At the end of the tour you will also get a great photo opportunity where you can pose with some of the gentle giants.
If you’re doing a tour of the Galapagos then most likely it will take you to the Charles Darwin Research Centre. It is located on Santa Cruz (a very cool island) and is about a 20 minute drive from the main town area.
The research centre is a protection and breeding centre for lots of animals but most of all its focus is on the giant tortoise. As you first walk in you encounter little Genesis who is a very cute baby tortoise. Little “Gennie” is a prime example of successful breeding and hope towards building the numbers of tortoises above the near extinction rate. Very cute as well!!
The research centre is also the home of Lonesome George. He is the last of his breed of tortoise and refuses to mate!! There is even speculation that he may be gay as he doesn’t like the two females housed with him!! Poor George….
I highly recommend a visit to the research centre. It doesn’t feel like a zoo as you can get quite close to the animals and find out a lot about them and their habits at the same time.
Bonus: You can get your passport stamped here with a Galapagos stamp!!
The Charles Darwin research foundation strives towards conservation of the Galapago's environment and biodiversity; through various means most importantly education of the public. This research station is their Headquarters on the Galapagos Islands, on the Island of Santa Cruz. Here congregate scientists, volunteers and students from around to world to study about various topics concerning the Galapagos.
Apart from the information provided the highlights of the Station are the Giant Tortoises, the most notorious being Lonesome George. Lonesome George is the last tortoise from the island of Pinta - the last one of the species - making it the rarest known species of the world. For resons of protection and monitoring, George now lives in the station.
Any trip to the Galapagos will most certainly include this stop - it is a great way to learn about the islands, the threats, conservation and a chance to see the Giant Tortoises.
On the island of Sant Cruz is the Charles Darwin Research Station. There you can see baby turtles being raised. Large tortoises that were once people's pets roam there. Here you can find the famous "Lonely George" tortoise. Say hi..
If you are staying in Puerto Ayora before boarding your boat, make sure to take the time to visit the Charles Darwin Research Station. Here you will get an overview of the islands' geography and climate as well as a first look at some of the wildlife that has made this place so famous.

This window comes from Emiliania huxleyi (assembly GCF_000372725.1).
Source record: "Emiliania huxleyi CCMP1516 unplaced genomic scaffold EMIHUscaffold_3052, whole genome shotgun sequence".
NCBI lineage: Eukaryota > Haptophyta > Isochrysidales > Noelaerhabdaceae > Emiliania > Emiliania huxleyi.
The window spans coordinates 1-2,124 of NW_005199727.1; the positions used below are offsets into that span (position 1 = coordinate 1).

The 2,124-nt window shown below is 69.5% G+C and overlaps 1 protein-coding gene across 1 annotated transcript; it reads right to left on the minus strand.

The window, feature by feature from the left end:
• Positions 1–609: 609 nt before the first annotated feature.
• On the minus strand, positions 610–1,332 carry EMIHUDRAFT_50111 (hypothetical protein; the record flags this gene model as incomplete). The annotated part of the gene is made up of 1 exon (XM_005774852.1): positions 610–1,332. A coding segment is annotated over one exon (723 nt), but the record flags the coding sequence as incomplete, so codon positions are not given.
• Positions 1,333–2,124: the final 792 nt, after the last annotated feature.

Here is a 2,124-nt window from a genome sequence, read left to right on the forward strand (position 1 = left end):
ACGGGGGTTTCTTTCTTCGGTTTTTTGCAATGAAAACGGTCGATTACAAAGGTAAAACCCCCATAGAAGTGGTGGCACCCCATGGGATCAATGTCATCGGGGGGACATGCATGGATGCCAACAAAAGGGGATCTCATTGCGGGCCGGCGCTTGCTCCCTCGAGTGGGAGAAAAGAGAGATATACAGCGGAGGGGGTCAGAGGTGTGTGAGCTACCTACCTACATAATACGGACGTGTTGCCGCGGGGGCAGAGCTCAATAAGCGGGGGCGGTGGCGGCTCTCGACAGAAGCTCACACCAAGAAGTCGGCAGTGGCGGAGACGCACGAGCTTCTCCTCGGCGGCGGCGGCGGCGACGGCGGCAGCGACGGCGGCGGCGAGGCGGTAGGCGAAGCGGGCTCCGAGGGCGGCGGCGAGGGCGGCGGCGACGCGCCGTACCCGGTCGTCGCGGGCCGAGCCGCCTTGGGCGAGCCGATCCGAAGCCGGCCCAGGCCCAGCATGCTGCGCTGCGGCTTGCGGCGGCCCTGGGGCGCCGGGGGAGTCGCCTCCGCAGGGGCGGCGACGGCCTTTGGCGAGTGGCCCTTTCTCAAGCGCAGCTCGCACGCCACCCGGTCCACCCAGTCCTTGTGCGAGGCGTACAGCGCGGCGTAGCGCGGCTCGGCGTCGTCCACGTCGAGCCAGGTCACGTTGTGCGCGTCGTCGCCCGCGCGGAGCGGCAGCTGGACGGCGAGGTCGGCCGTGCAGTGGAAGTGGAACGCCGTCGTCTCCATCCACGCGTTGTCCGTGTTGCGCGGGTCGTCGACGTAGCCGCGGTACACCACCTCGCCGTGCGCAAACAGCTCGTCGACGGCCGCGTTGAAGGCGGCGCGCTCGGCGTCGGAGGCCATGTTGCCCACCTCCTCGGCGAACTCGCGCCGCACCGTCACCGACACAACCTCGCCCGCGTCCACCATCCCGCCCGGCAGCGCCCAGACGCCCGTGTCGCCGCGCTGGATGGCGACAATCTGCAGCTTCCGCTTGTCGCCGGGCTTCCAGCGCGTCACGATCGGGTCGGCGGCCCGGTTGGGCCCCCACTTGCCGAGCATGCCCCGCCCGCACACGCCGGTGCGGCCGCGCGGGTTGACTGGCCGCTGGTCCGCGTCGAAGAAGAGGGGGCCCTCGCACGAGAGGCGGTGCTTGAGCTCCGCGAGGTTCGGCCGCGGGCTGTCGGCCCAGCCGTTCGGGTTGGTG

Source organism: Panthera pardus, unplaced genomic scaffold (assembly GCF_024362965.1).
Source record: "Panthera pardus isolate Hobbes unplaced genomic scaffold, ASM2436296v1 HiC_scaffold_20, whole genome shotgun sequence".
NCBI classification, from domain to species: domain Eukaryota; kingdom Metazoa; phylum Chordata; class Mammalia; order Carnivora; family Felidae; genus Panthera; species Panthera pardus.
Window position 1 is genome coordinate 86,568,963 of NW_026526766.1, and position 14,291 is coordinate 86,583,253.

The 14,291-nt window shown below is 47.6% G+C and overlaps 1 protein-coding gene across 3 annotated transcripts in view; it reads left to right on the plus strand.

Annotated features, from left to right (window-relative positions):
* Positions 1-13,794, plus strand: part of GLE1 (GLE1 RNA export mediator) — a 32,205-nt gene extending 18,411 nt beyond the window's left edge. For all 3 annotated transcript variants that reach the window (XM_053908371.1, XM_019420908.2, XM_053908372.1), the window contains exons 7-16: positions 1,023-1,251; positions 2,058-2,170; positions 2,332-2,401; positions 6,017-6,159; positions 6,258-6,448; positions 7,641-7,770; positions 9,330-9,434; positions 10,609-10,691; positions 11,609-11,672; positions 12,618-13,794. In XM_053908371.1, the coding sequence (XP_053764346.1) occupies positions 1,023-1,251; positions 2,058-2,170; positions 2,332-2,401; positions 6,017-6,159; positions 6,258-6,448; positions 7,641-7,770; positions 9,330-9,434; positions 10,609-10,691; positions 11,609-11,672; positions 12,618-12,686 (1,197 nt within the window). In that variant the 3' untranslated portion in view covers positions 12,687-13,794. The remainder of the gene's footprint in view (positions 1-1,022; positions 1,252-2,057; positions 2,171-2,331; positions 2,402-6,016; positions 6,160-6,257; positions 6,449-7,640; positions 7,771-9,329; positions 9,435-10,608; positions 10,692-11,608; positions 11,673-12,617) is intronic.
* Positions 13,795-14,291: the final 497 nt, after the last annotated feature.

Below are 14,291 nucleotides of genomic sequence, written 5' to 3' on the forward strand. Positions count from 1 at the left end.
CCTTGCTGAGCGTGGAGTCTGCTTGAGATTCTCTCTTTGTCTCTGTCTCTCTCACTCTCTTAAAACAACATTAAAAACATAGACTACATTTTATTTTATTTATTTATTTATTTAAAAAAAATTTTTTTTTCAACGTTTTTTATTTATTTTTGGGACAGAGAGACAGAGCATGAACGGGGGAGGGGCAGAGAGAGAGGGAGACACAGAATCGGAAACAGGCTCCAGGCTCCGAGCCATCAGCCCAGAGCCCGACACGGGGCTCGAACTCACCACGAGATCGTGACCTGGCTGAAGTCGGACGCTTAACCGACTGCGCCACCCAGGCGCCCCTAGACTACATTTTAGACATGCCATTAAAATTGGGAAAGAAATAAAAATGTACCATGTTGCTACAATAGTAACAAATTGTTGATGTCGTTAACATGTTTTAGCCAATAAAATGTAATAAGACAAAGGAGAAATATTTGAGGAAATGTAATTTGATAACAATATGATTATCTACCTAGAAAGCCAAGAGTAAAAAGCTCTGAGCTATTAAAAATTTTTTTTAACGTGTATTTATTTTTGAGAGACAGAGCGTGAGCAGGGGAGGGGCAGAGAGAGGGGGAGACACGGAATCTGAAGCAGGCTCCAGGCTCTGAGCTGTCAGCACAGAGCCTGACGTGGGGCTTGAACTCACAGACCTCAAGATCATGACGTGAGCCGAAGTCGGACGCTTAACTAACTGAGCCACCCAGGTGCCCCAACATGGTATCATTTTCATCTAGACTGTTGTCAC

The photo shows a tortoise with a saddle-shaped carapace (shell). This type of tortoise is what gave the islands their popular name, as "galapagos" was the term for a particular kind of saddle popular when the sailors who "discovered" the islands first landed.
If you click the photo to enlarge it, you may notice that the tortoise has a number etched into its carapace. I saw people going around checking tortoises' numbers to find a "lucky" one to take a photo of themselves next to. As for me, I've got plenty of pictures of myself, so I'm giving you one of this beautiful creature all by itself.
As I was saying, the center collects tortoise eggs and rears the hatchlings until they are large enough to defend themselves from the scourge of rats and dogs that have been imported into the islands. When they are released, individual animals can then be monitored for research purposes by checking the numbers on their shells and recording their habits.
You will find the Research Station only a 20 minute walk from downtown Puerto Ayora. This is the place to come to get up close and personal with a giant tortoise and to pose for that classic photo. You will also see baby giant tortoises in their nursery and you will meet Lonesome George. He is the last of his species. They have tried to mate him with similar species, but he's just not interested. The good news is that George is only 50 yrs old and they expect him to live another 50, which gives the researchers plenty of time to come up with another way to make sure his lineage carries on. Apparantly cloning has been suggested as an option.
The Center is a great place to see the famous giant tortoises that gave the islands their name. Eggs are also incubated and the young tortoises are eventually returned to the wild after they hatch when they are big enough to protect themselves from introduced animals which may harm or eat the babies. Certainly a fascinating place. The center is open to the public. Check for latest details on the Official Website.
The painting is of the centers namesake as a young man sailing aboard the HMS Beagle.
Go to the Charles Darwin Scientific center on Santa Cruz Island. You will learn a lot about the history and nature of the islands. In addition to an information center and a natural history museum, there is a very interesting baby-turtle house where you can see turtles from birth to 4 years of age. You can also hang with giant turtles!
There is also a section where you can walk though arid-zone plant life and see tons of birds, including Darwin's famous finches (on which he based his theory of evolution).
Going to Darwin Stationa dn then just hanging in town. So beautiful and comfortable. Safe and fun.
Ate some great Calamari at a restaraunt but can't remember the name of the place!